Wait — did 2009 actually happen?

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I’m sorry to be fixated on Yankees stuff this afternoon, but apparently watching two teams that aren’t the Yankees play in the World Series is driving the New York writers crazy.

Lupica’s column today is about how, for all the money the Yankees have spent in the past decade, they only have the one World Series title to show for it. Or, put differently, only one “[s]ince Mike Piazza hit one into Bernie Williams’ glove at the end of the 2000 Subway Series.” But I guess a decade is technically a decade and who are we to dwell on something that happened 11 seasons out? Ancient history.

Anyway, this is my favorite passage:

Two years ago, the Yankees spent $425 million on Mark Teixeira, CC Sabathia, A.J. Burnett. When those guys finally put the Yankees back on top in 2009, we heard it was part of a grand master plan. Only now the Yankees get pistol-whipped by the Rangers, and the immediate thought – demand? – to make things right is to go spend another $125 million, or whatever it is going to take, to get the best pitcher out there this year, Cliff Lee.
Only in New York could someone caveat-away a one-year-old World Series title like that. It’s as if it didn’t matter and the plan that led to that title was a big fraud or something.

MLB now trying to get minor leaguers exempted from minimum wage law at the state level

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In recent years, Major League Baseball spent significant amounts of money lobbying Congress to exempt minor leaguers from the Fair Labor Standards Act of 1938. They succeeded last year, as minor leaguers are now considered seasonal workers and as such are not owed minimum wage or overtime pay.

MLB is not yet done attacking minor leaguers. Ben Giles of the Arizona Capitol Times reports that MLB is trying to get Arizona lawmakers to exempt players from state minimum wage law. A proposed bill, HB 2180, is being sponsored by Rep. T.J. Shope (R – Coolidge) and would protect MLB from lawsuits, past or present, for not paying minor leaguers at least minimum wage during spring training. Minor leaguers already do not get paid for their work in spring training, so this is simply a preemptive maneuver by MLB to protect itself from potential lawsuits. As Giles notes, HB 2180 would enshrine the exemption in federal law in Arizona’s state statute.

Shope said, “I think it’s just trying to clear up what MLB considers a gray area on their blank. … My assumption is they obviously do have a concern, and are trying to protect a flank of theirs more in the pro-active sense.” Talking about minor leaguers, Shope said spring training is “essentially a tryout. You’re not on the team yet.”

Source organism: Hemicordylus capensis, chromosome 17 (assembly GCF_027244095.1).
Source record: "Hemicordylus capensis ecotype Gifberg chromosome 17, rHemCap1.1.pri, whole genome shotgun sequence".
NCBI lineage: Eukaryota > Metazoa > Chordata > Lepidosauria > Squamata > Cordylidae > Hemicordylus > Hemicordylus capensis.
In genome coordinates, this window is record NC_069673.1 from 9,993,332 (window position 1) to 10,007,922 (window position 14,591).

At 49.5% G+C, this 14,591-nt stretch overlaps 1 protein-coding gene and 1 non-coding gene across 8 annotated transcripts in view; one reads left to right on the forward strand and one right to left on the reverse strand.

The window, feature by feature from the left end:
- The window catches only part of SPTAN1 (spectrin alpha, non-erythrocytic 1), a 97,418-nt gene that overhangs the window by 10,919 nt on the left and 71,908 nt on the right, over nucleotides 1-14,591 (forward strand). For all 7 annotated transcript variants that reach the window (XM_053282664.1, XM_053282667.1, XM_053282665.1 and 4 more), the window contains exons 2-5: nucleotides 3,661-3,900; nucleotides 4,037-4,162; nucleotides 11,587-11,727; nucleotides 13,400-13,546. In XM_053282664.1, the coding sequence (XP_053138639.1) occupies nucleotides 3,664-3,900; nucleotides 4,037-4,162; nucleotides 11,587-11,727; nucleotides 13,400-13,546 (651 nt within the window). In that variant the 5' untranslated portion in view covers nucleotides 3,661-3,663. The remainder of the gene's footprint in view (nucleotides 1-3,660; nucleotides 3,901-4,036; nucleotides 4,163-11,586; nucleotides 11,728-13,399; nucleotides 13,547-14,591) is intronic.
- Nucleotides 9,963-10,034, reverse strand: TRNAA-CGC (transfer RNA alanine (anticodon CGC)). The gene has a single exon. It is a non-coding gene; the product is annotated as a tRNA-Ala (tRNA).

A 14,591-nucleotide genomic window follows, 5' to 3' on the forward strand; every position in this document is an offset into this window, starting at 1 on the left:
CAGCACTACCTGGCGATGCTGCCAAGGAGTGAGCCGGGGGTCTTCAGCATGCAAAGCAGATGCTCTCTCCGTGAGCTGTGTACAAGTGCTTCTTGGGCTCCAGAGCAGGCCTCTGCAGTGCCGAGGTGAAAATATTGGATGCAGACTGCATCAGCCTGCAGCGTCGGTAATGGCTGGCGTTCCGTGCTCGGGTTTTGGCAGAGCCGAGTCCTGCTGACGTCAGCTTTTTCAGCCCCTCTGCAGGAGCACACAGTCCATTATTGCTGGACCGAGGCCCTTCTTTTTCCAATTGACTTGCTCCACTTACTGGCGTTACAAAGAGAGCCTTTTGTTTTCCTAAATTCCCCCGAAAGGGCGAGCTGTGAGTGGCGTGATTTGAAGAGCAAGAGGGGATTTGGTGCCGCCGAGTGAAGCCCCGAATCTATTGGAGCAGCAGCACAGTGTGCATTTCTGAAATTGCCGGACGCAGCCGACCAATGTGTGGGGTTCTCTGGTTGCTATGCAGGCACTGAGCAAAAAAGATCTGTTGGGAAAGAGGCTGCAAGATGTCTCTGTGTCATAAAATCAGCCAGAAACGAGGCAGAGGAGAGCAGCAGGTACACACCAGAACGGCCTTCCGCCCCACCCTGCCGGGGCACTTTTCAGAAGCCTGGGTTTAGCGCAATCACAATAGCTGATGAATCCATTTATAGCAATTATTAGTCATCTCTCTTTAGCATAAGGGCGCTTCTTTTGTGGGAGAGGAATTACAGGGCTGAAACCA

Garrett Broshuis, a former major leaguer and one of the lawyers representing Aaron Senne, Michael Liberto, and Oliver Odle in a case Craig wrote about here, spoke to Giles for his article. Broshuis said, “It really is just unfortunate, because the people of Arizona passed this law to require employers to pay all workers a minimum wage, and these ballplayers are performing a service that is a valuable service, and they deserve to be compensated at least the minimum wage for it.”

Broshuis is seeking class action status in a lawsuit against Major League Baseball in Florida and Arizona, the league’s two homes for spring training. Arizona is home to the Cactus League, the spring training league for the Angels, Diamondbacks, Cubs, Reds, Indians, Rockies, White Sox, Royals, Dodgers, Brewers, Athletics, Padres, Giants, Mariners, and Rangers. A federal judge denied Broshuis’s request but he appealed and is waiting on a ruling.

MLB makes a ton of money during spring training the same way it makes money during the regular season: by charging for tickets, concessions, merchandise, and parking. Minor leaguers are part of the player population helping attract fans to the ballpark, so they deserve to be compensated for their work. That they are not is criminal enough, but to brazenly push legislation to remove any legal remedies they might have had is even more evil. MLB has been setting revenue records year over year, taking in more than $10 billion last year. The league and its individual teams can afford to provide a comfortable life for minor leaguers, but every day it makes the choice not to do so out of avarice.